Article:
A permanent cement plug sealed BP’s well nearly 2.5 miles below the sea floor, five months after a rig explosion led to the worst offshore oil spill in U.S. history.
Robert Dudley, the American who takes over as CEO from Tony Hayward on Oct. 1, risks being shut out from the region where BP is the biggest producer as he deals with legal battles over blame for the spill.
Some First Nations leaders are heading to Washington Monday to persuade officials to reject the Keystone XL pipeline project they say would pump more "dirty oil" from Alberta’s tar sands into the U.S.
San Bruno Blast: Locating Gas Pipelines Difficult (San Francisco Chronicle)
People who were rattled by the Sept. 9 San Bruno disaster and want to find out if there are explosive pipelines under their neighborhoods have a tough task ahead of them. Experts say there are just too many kinds of gas lines from too many companies.
The 17 nations responsible for 80% of carbon emissions will seek to unblock stalled climate negotiations at the two-day Major Economies Forum this week in New York, but analysts expect little progress.
Barbara Boxer Loss Could Mean Climate Change (Politico)
Several lobbyists active in trying to pass environmental laws, including a climate bill, predict more productivity from the committee if Democrats remain in charge but Sen. Barbara Boxer (D-Calif.) isn’t around next year.
California’s ambitious climate agenda could evaporate in a November vote which pits renewable energy advocates and allies against oil companies and manufacturers.
New Smog Proposals From EPA Draw Fire (Wall Street Journal)
A proposed EPA crackdown on smog is fueling resistance from businesses groups, including Republicans who say it’ll be a drag on the economy and some heartland Democrats engaged in tough election battles this fall.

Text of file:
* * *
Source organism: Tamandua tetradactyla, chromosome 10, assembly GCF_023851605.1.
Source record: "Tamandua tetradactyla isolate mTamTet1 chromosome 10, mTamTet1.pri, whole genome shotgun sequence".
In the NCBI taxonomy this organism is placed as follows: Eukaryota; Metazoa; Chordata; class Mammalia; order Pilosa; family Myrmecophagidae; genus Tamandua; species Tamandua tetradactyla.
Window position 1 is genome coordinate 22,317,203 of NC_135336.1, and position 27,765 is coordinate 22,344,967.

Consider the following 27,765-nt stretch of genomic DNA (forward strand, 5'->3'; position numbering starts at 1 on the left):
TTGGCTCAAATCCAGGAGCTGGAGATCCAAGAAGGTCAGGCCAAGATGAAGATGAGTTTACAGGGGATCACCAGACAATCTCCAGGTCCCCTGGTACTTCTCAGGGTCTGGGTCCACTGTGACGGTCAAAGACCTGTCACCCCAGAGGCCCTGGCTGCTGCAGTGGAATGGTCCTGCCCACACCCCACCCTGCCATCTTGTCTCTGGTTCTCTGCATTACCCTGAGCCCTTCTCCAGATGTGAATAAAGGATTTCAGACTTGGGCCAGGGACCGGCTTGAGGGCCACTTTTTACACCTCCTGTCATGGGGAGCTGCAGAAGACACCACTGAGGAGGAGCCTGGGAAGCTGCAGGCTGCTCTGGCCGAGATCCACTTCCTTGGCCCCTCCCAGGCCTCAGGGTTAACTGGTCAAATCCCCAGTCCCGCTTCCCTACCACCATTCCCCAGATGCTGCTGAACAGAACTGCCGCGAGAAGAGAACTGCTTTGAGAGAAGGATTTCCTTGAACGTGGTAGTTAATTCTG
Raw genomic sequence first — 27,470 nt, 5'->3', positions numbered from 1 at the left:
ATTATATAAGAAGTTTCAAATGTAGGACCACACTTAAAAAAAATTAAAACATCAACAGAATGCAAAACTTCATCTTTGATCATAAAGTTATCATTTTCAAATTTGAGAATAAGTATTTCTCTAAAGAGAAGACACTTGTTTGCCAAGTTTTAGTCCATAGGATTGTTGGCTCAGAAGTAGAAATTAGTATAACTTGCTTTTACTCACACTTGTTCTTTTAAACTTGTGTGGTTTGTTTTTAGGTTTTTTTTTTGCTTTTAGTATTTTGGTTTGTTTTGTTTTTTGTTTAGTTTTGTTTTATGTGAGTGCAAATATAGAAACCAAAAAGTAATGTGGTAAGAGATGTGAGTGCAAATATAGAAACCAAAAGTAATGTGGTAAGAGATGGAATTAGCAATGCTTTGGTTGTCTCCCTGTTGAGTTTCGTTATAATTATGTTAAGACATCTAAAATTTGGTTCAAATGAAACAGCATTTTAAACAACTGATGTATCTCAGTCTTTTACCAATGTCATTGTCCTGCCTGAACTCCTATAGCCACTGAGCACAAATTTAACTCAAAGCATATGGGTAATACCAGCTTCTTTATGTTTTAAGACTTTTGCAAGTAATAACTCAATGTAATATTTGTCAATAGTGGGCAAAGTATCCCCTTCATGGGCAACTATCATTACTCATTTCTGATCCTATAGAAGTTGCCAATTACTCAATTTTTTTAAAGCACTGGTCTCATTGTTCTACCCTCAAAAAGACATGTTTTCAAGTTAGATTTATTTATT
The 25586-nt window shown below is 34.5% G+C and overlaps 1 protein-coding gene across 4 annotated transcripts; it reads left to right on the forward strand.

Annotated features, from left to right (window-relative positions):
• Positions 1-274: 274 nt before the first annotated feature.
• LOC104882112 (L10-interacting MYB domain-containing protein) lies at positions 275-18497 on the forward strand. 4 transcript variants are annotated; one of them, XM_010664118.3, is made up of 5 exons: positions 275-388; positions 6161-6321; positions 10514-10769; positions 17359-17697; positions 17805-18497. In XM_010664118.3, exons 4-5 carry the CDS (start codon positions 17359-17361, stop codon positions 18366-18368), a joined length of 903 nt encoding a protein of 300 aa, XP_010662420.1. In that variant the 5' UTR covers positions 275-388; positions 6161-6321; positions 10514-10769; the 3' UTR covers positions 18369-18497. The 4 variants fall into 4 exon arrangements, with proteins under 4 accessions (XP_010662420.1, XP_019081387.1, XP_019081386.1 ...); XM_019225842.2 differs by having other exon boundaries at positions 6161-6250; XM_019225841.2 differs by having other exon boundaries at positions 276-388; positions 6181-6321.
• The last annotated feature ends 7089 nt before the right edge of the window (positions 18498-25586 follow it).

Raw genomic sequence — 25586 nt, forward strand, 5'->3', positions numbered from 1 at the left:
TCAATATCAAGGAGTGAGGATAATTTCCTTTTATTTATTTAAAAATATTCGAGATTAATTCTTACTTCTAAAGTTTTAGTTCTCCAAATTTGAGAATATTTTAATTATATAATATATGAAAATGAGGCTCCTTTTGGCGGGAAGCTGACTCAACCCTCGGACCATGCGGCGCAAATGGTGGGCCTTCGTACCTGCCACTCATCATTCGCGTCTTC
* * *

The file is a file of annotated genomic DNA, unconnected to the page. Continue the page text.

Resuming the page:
China’s vast market, deep pockets and favorable policies for cleantech are attracting a growing number of foreign companies, which face a severe funding shortage in their home markets due to the global crisis.
In China’s Hebei Province authorities initiated draconian rationing last month to achieve the state’s efficiency targets, including cutting electricity to homes, factories and public buildings for 22 hours every three days.
Businesses Find Opportunities in Climate Change (Bloomberg)
Almost 90% of business responding in a survey of 500 of the world’s largest public companies identified "significant opportunities" from climate change, up from 80% last year, the Carbon Disclosure Project said in a report today.
Biofuel plantations grown on peatlands will no longer be supported by the UN Clean Development Mechanism, reports Wetlands International.
Scottish emissions of sulphur hexafluoride (SF6), which has a global warming potential 24,000 times that of CO2, have increased dramatically over the last 15 years.
The premium of UN emission credits for 2010 over 2011 widened after the regulator said it wouldn’t decide on how to deal with projects seeking credits from destroying hydrofluorocarbons until November.
Psychology Provides Insight Into Why People Doubt Climate Change (Sydney Morning Herald)
Many people don’t believe in global warming because everyday life may have trained them to doubt it, according to a new study published in the Bulletin of the American Meteorological Society that brings together climate science and cognitive psychology.
Solar companies have offered solar lease programs for owners of existing homes for several years. Now, the option is spreading to new homes.
The UN Foundation and the Shell Foundation plan to help organize an effort to raise as much as $100 million over five years to provide clean-burning cooking stoves to the world’s poor.
Yahoo Opens Doors to Self-Cooled Data Center (CNET News)
Yahoo today is scheduled to officially open a very energy-efficient data center in upstate New York that will get almost all of its cooling from outdoor air, a significant energy saver.
With Extreme Weather on Rise, Search Is on for Hardier Crops (Washington Post)
More than 500 years after Spanish priests brought wheat seeds to Mexico to make wafers for the Catholic Mass, those seeds may bring a new kind of salvation to farmers hit by global warming.
A British company that uses a genetically modified compost-heap bug to produce biofuel from household waste has signed a $500 million contract with U.S. firm Fiberight.